Tuesday, March 20, 2012

Mom's of Autistic Children Work Less, Earn Less

Yes, this was in the news and I couldn't bring myself to call it "NEWS". 

Are there any Mom's out there who didn't know this? Is there anyone out there who doesn't know this? 

News for autism report march 19 2012

MD News
  1. Moms of autistic children work less, earn less

    Reuters‎ - 1 day ago
    "The needs of children with autism really straddle a number of service systems and there is a tremendous ... SOURCE: bit.ly/cxXOG Pediatrics,March 192012.
  1. About - News & Issues‎ - by Vincent Iannelli‎ - 1 day ago
    An autistic child peers from between curtains at the Consulting Centre for Autism in Amman, March 30, 2010, one of the few places in the country that helps children with the condition. REUTERS/Ali Jarekji
    An autistic child peers from between curtains at the Consulting Centre for Autism in Amman, March 30, 2010, one of the few places in the country that helps children with the condition.
    Credit: Reuters/Ali Jarekji
    NEW YORK | Mon Mar 19, 2012 11:02am EDT
    (Reuters Health) - U.S. families with autistic children earn nearly $18,000 less than parents of normally developing kids, according to a new report.
    The gap is mainly due to mothers not having a job or working fewer hours, researchers found.
    "The needs of children with autism really straddle a number of service systems and there is a tremendous amount of finger pointing in terms of who's going to pay," said David Mandell, associate director of the Center for Autism Research at The Children's Hospital of Philadelphia.
    "Mothers are leaving the workforce to cobble this care together for their kids," he added.
    Autism spectrum disorders, which range from mild Asperger's syndrome to severe mental retardation and social disability, affect about one in 110 children in the U.S., according to the Centers for Disease Control and Prevention.
    As more and more kids are diagnosed with the disorders, the nation is grappling with how to pay for the extra care these children need, which may cost as much as $3.2 million over a lifetime.
    Mandell said that until now, the impact on individual families in terms of employment and earningshad not been clear.
    For the new work, Mandell's group used data from national household surveys done yearly between 2002 and 2008, including 261 children with autism and more than 64,000 without health problems.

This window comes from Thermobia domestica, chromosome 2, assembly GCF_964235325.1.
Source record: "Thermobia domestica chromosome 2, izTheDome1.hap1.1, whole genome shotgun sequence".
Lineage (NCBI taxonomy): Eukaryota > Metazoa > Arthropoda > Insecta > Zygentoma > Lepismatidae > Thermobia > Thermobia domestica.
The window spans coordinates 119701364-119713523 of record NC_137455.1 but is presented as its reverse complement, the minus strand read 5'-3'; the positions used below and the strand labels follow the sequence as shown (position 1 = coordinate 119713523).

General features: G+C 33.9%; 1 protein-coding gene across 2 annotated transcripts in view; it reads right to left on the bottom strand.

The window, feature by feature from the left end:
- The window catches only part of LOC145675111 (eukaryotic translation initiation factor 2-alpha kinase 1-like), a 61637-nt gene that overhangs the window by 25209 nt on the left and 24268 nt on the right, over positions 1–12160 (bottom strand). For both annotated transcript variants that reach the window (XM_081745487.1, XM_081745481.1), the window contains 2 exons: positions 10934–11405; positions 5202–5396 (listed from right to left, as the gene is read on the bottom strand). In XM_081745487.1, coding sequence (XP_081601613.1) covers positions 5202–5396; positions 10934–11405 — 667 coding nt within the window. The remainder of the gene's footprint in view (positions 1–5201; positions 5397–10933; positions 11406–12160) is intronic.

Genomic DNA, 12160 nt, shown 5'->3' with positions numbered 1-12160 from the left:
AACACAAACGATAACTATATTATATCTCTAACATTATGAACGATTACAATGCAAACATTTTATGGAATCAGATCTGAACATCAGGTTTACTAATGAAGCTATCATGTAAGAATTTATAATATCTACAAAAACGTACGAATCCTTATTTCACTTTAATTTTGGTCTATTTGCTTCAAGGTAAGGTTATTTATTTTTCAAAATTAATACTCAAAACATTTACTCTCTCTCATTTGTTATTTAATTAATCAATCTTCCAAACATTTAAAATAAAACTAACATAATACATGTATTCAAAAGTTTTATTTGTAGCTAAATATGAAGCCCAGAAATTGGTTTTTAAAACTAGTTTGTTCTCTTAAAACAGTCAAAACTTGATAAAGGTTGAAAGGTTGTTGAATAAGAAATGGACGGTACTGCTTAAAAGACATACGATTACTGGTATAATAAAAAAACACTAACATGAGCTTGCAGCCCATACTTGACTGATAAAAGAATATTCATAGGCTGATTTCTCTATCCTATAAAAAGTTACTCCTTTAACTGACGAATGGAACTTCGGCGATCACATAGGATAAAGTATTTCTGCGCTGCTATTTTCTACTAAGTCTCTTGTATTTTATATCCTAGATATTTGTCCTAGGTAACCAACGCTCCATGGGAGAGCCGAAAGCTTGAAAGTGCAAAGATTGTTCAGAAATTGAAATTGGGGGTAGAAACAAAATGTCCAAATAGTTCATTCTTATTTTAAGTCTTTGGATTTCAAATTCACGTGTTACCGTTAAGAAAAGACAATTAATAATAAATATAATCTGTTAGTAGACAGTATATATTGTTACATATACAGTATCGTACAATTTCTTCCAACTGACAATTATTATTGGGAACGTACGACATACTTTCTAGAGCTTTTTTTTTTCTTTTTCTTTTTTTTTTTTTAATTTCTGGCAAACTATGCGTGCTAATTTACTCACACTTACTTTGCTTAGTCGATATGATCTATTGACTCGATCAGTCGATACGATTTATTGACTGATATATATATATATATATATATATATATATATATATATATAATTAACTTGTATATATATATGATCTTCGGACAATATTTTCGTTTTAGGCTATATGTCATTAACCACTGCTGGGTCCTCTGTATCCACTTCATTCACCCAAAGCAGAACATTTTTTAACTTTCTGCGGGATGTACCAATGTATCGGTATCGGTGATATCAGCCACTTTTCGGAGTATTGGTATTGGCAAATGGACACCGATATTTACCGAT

After accounting for factors such as parents' age, race, education and health, fathers of kids with autism were just as likely to be employed as fathers of typically developing children. The same was true for how much fathers worked and earned.
    For mothers, however, there was a marked difference. Compared with mothers of kids without disabilities, those who had autistic children were six percent less likely to be employed, worked seven hours less per week and had less than half the annual income.
    All told, households with autistic children earned $17,763 less a year.
    The researchers couldn't say for sure that the gap is caused by having a child with autism. But Mandell said today's system means families have to shuttle their kids between several different providers.
    "I think it's a case of the mother becoming the case manager and the advocate for the child," he told Reuters Health. "If these kids were appropriately cared for it wouldn't be such a burden for the family."
    Guillermo Montes, a researcher at St. John Fisher College in Rochester, New York, said the new study shows families with children with autism make different financial decisions than others.
    "By putting their kids first, these decisions result in lower and more unstable family income," Montes, who was not involved in the new work, told Reuters Health by email.
    "State legislatures, employers and the federal government have to engage these families in a conversation about how to best assist them," he added. "Any assistance must preserve work flexibility and the wide variety of work and care arrangements which are key to achieve a work-family balance that works for kids with autism, their siblings and their parents."
    SOURCE: bit.ly/cxXOG Pediatrics, March 19, 2012.


  1. I don't imagine that it would be easy for many of us to keep a steady job, being that schools often assume we can drop everything at a moment's notice to deal with an out of control child. Every day that my son is in school, I feel like I'm on-call. I have to carry my phone with me everywhere, just in case. That can be more stressful than any paying job!

  2. I had to leave my salary paying job and stay home so someone could be there to deal with the therapy schedules, etc... So now I do in-home preschool with childcare hours because we need the income and that was one of the only options I had that allowed me to be here for my son....

  3. It's going to take a lifetime of studies for experts to document our experiences...we live in a realm beyond comprehension for so many.